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hypnosis for dating

Hypnosis for dating Fear of Commitment

Hypnosis for Dating

This client was a gorgeous young woman who had not had a romantic relationship for seven years. Many guys showed interest, but there was always a reason to not respond. Recently she went to the USA on holiday and met this guy. She felt free of any pressure because she was going home on a given date. Therefore she could just be herself without fear of consequences. They got on champion, and now he wants to see her again.

However, the idea of making contact again is terrifying. She just cannot bring herself to book a call to him. What if I run out of things to say in the 20 minute call? What if I dry up? He will think I am stupid. What if I babble on talking nonsense to fill the silence?

She is afraid that she won't be able to perform at the level she thinks he expects for that length of time. If he calls her, and it is spontaneous, like maybe she  is out on her bike at the time, then fine, she can talk to him. She could always say "Sorry, I have to go, traffic!" And she stays in control.

Fear of Dating

Her basic problem is that she is afraid that she will not live up to his expectations. That if he knew her well, he would see her as she really is, and she would not be good enough. So he would reject her. And she cannot accept that risk.

This is a sort of phobia. She is afraid of rejection and failure, and the feeling she gets when she is rejected. It is actually quite common. A lot of males have this fear too. It is one of the reasons why at party, a girl might just sort of fall into bed with a guy. Once they have sex, the fear of rejection is gone.

Regression Hypnosis for dating

So I had to work out how to deal with her current crisis. I took her into trance and then started on regression. We went back to the first time she felt rejected. She couldn't find a first time, so I asked for a memory to do with it.  She told the story of asking her mother for a hug. Her mother was with some female friends, talking. In front of her friends, her mother rejected her. Her mother told her to go away, and of course, she felt awful. This is likely the origin of her fear of rejection. She felt not loved, rejected, humiliated in front of all these women.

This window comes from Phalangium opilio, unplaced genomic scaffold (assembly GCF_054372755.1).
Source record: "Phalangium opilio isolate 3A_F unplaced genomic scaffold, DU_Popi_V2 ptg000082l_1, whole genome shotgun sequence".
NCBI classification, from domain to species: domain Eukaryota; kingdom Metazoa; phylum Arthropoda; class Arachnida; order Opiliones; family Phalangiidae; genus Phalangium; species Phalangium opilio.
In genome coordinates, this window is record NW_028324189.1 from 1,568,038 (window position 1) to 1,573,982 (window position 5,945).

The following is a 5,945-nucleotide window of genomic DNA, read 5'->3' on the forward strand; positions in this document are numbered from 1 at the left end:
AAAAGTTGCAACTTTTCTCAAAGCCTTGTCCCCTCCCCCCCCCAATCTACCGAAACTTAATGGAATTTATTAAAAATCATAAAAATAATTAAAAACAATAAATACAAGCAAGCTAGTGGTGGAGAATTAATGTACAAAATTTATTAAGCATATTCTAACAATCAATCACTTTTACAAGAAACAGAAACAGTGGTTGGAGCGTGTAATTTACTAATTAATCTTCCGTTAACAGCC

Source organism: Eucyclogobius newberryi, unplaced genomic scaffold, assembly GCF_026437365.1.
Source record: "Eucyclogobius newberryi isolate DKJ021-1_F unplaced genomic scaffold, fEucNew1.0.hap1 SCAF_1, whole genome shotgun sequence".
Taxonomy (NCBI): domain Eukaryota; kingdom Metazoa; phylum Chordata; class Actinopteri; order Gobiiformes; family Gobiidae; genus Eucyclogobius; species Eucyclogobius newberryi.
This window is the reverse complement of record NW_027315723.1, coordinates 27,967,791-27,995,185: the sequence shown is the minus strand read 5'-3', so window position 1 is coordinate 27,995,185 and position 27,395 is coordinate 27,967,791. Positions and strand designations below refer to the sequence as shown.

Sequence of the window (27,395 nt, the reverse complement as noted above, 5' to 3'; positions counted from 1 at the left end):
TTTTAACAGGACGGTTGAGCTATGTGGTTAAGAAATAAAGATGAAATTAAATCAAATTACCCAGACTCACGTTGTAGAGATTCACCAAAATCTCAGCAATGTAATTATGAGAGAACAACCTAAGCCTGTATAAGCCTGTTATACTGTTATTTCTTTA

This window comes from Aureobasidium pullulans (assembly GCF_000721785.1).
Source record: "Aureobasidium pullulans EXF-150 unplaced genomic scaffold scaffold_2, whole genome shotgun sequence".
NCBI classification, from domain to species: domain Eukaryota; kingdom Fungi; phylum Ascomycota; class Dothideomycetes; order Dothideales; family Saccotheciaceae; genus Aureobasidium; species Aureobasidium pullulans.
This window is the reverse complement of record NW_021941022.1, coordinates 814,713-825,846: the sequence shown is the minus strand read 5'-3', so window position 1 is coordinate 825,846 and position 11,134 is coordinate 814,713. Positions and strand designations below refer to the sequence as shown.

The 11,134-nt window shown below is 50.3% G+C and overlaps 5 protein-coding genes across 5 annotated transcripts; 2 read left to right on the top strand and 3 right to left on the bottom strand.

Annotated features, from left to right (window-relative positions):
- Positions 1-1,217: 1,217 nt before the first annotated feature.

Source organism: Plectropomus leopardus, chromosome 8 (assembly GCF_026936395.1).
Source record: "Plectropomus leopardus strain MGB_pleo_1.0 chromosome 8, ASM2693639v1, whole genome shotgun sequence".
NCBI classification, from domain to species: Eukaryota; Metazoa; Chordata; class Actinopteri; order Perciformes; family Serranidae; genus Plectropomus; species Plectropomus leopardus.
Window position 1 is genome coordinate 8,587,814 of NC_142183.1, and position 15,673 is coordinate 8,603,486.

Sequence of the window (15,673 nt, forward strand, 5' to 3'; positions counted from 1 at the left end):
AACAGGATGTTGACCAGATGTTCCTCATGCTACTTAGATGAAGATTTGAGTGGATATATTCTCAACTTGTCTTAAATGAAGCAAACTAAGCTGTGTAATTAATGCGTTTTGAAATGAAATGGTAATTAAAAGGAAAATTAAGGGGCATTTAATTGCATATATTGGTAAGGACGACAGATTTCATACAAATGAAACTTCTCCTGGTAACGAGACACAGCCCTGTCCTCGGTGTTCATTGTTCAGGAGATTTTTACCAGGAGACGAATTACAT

This was probably not the origin of her fear, it  most likely happened many times over many years. So I could not do Inner Child work. Instead I decided to lead her through a visualization. I got her to imagine her self as an angry little girl, kicking her mother in the shins. Then she told her mother off for being selfish and uncaring. This was something she dared not do at the time. Then I got her to visualize all the other other women scooping her up and comforting her, then rounding on her mother and shaming her for behaving so badly to a small child.  I worked on getting them to give her the love she never got.

Origin of her dating problems

She went on to tell me that her mother had poor parenting skills. Her mother never valued her, and taught her that whatever she tried she would always fail. So she spent her childhood trying to be good all the time to get loved. But her efforts were never accepted. She learned that whatever she did, she would be rejected, and came to fear that rejection.

Throughout most of hypnosis session, her lower lip was trembling, she was weeping and clearly very upset, but she was brave enough to  keep on developing and changing the memory.

I hope she has changed enough to call the guy, and maybe change her life.

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future of hypnotherapy

The future of hypnotherapy?